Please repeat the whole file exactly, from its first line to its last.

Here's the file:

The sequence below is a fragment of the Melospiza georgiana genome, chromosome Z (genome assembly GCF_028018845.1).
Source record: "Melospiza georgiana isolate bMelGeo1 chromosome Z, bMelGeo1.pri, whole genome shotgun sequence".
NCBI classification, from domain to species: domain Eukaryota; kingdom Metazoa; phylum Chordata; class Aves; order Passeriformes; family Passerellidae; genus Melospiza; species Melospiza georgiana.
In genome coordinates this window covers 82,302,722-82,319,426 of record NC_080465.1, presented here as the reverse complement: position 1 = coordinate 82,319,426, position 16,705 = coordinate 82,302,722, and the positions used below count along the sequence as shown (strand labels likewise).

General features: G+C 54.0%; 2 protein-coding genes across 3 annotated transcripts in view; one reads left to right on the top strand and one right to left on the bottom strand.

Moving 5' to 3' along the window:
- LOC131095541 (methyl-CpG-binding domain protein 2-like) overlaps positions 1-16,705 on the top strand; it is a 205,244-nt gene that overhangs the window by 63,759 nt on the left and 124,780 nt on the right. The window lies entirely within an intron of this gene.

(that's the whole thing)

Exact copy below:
The sequence below is a fragment of the Melospiza georgiana genome, chromosome Z (genome assembly GCF_028018845.1).
Source record: "Melospiza georgiana isolate bMelGeo1 chromosome Z, bMelGeo1.pri, whole genome shotgun sequence".
NCBI classification, from domain to species: domain Eukaryota; kingdom Metazoa; phylum Chordata; class Aves; order Passeriformes; family Passerellidae; genus Melospiza; species Melospiza georgiana.
In genome coordinates this window covers 82,302,722-82,319,426 of record NC_080465.1, presented here as the reverse complement: position 1 = coordinate 82,319,426, position 16,705 = coordinate 82,302,722, and the positions used below count along the sequence as shown (strand labels likewise).

General features: G+C 54.0%; 2 protein-coding genes across 3 annotated transcripts in view; one reads left to right on the top strand and one right to left on the bottom strand.

Moving 5' to 3' along the window:
- LOC131095541 (methyl-CpG-binding domain protein 2-like) overlaps positions 1-16,705 on the top strand; it is a 205,244-nt gene that overhangs the window by 63,759 nt on the left and 124,780 nt on the right. The window lies entirely within an intron of this gene.